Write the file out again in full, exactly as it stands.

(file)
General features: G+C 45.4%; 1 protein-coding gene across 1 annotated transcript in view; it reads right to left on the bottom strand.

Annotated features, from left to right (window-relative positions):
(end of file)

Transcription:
General features: G+C 45.4%; 1 protein-coding gene across 1 annotated transcript in view; it reads right to left on the bottom strand.

Annotated features, from left to right (window-relative positions):